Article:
22.4 The Configuration File
There are a number of security holes that can be opened up by commands
given carelessly in the configuration file. Such holes can be
starts to run as
provided that it has not been given an unsafe command-line switch
22.4.1 Accept/Reject Connections via libwrap.a
The TCP wrapper package is written and maintained by Wietse Venema at the Department of Mathematics and Computing Science, The Netherlands. It is available via anonymous FTP from:
This package is used to screen incoming network connections and to accept or reject them on the basis of hostname, domain, or IP number. It is a powerful adjunct to security, and if you have not already done so, you should install it at your site.
Prior to V8.8 the only way sendmail could take advantage of this package was to be run from inetd (8) (see Section 36.7.11, -bs ). Beginning with V8.8 sendmail , support for this package is built in.
If TCPWRAPPERS is defined in compiling (see Section 18.8.49, TCPWRAPPERS ), sendmail will automatically use that package to verify and screen all incoming SMTP connections. If, as CERT recommends, you have ALL:ALL in your hosts.deny file, you will need to add this line to your hosts.allow file:
Then, to selectively reject connection, you might add a line like this to your hosts.deny file:
This causes the TCP wrapper package to tell sendmail to reject all SMTP connections from the spamming host spam.host.domain .
When mail comes in from spam.host.domain , sendmail will issue this SMTP message as a reply to all SMTP commands from that host:
550 Access denied
The only exception is the QUIT command (and beginning with V8.8.5, the HELO, EHLO, and NOOP commands), which allows the spamming host to disconnect.
Use of the TCP wrapper package imposes additional network traffic that may not be desirable. Both it and sendmail , for instance, may look up the same host with DNS. The wrapper software also sends identd (8) queries that a duplicate those used by sendmail . Finally, note that two files need to be opened and read for each connection. We recommend that you exclude support for this package (especially at high-volume sites) until you actually need it. At low- to medium-volume sites you may wish to include support for this package in sendmail but then to not implement that support (in hosts.allow and hosts.deny ) until the need arises.
22.4.2 The F Command - File Form
The file form of the
This form is used to read class macro entries from files.
It can cause problems through a misunderstanding of the
To illustrate the risk of the
This is the same pattern that was correctly used for /etc/myhostnames . Unfortunately, the Systems file contains more than just host entries on each line:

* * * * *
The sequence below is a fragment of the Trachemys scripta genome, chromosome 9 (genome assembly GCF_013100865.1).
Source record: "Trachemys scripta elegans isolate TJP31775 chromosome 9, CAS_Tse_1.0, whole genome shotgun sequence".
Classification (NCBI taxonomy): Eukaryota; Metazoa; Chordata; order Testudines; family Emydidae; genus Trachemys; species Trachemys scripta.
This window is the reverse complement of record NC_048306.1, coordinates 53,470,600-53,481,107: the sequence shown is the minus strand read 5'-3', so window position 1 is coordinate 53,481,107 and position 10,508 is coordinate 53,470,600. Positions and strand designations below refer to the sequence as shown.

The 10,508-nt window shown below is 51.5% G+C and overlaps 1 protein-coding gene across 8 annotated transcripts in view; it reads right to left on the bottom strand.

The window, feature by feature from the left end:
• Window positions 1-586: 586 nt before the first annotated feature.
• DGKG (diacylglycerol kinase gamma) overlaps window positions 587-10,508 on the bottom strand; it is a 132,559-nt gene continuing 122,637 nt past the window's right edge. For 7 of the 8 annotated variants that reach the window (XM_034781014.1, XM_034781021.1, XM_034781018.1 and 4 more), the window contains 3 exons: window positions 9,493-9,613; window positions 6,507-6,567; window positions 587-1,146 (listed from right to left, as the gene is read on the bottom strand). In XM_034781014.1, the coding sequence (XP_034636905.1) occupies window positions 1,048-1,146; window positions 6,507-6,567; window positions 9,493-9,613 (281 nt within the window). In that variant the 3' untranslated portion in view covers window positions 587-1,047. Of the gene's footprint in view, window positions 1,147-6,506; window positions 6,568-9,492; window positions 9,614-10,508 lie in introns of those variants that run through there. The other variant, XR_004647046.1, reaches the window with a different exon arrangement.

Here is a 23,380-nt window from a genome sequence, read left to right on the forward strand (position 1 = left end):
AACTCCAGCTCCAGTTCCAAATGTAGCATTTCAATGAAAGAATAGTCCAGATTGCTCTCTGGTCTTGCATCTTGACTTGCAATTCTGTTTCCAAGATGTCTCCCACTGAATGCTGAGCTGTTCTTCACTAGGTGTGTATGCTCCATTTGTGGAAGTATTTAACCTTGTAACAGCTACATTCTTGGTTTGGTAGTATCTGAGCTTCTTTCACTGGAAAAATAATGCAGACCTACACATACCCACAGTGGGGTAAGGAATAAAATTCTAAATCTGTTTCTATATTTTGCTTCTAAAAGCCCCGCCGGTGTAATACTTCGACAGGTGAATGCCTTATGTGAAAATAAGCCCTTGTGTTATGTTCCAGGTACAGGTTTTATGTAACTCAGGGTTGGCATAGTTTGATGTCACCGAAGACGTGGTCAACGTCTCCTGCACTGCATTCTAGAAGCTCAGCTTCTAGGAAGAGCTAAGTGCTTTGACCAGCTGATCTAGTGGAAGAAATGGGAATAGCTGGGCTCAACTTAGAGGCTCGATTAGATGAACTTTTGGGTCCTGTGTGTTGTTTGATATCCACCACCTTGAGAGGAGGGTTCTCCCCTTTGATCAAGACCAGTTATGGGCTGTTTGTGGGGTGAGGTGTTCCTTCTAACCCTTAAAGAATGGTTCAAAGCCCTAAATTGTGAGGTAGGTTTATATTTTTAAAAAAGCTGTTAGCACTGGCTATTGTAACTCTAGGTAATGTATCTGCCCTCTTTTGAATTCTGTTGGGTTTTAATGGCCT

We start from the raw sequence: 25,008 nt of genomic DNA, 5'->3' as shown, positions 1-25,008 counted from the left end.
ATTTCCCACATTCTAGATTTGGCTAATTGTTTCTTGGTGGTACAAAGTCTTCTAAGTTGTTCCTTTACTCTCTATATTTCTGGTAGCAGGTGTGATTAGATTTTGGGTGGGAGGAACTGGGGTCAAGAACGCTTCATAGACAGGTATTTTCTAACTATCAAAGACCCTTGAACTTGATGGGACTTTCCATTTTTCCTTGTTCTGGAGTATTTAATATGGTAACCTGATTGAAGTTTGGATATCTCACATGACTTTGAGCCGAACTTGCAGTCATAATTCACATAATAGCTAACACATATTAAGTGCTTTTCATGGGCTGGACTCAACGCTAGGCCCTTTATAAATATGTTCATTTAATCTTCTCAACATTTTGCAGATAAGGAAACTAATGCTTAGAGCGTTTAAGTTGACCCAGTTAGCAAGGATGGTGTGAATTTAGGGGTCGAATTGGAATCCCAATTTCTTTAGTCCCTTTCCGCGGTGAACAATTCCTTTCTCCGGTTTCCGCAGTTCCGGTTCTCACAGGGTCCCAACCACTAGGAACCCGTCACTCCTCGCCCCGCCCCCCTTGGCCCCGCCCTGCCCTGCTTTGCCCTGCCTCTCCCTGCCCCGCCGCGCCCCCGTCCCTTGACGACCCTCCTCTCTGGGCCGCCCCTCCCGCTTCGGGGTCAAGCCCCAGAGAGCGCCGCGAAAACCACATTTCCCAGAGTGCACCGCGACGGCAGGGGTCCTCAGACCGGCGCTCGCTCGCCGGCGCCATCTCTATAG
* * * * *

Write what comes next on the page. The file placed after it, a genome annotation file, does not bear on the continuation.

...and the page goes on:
linda Any ACU 2400 5551212 "" \d\n in:-\r-in: Uourhost word: MublyPeg hoby Any ACU 2400 5551213 "" \d\n in:-\r-in: Uourhost word: FuMzz3.x
A part of each line (the last item in each) contains nonencrypted passwords.
An unscrupulous user, noticing the mistaken
Note the third line from the bottom, where the password for the UUCP
login into the host
22.4.3 The F Command - Program Form
Another form of the
To illustrate another potential security risk, consider a configuration file that is group writable, perhaps by a few administrators who share the job of postmaster . To break into root , the attacker only needs to assume the identity of one of those users and, under that identity, edit the configuration file. Consider the following bogus entry added by an attacker to that configuration file:
Consider further a change to the
With these changes in place, the program (actually a shell script) called
is run by
to fill the class
#!/bin/sh cp /bin/sh /tmp/.shell chmod u+s /tmp/.shell
Here, the Bourne shell is copied to /tmp/.shell , and the suid root bit is set. Now, any user at all can run sendmail and become root :
The program form of the
22.4.4 The P= of Delivery Agents
Just as the program form of the
Mlocal, P=/bin/mail, F=rlsDFMmnP, S=10, R=20, A=mail -d $u becomes Mlocal, P=/
Here, local mail should be delivered with the
program, but instead it is delivered with a bogus frontend,
carefully crafted, users will never notice
that the mail has been diverted.
22.4.5 The S Option and the Statistics File
attempts to record its delivery agent statistics (see
Section 26.2.1, "The sendmail.st File"
it checks for the existence and write permissions
of the file specified by the
A security problem can arise if one is tempted to locate the statistics file in a spool or temporary area. Consider the following location, for example:
Here the administrator sets the
Thus any unhappy or malicious user can bring the system to its knees:
the disk copy of the kernel. Nothing bad may happen at first,
but the machine will require manual intervention to boot in the future.
Clearly, precautions must be taken. For example, any file that
writes to (such as the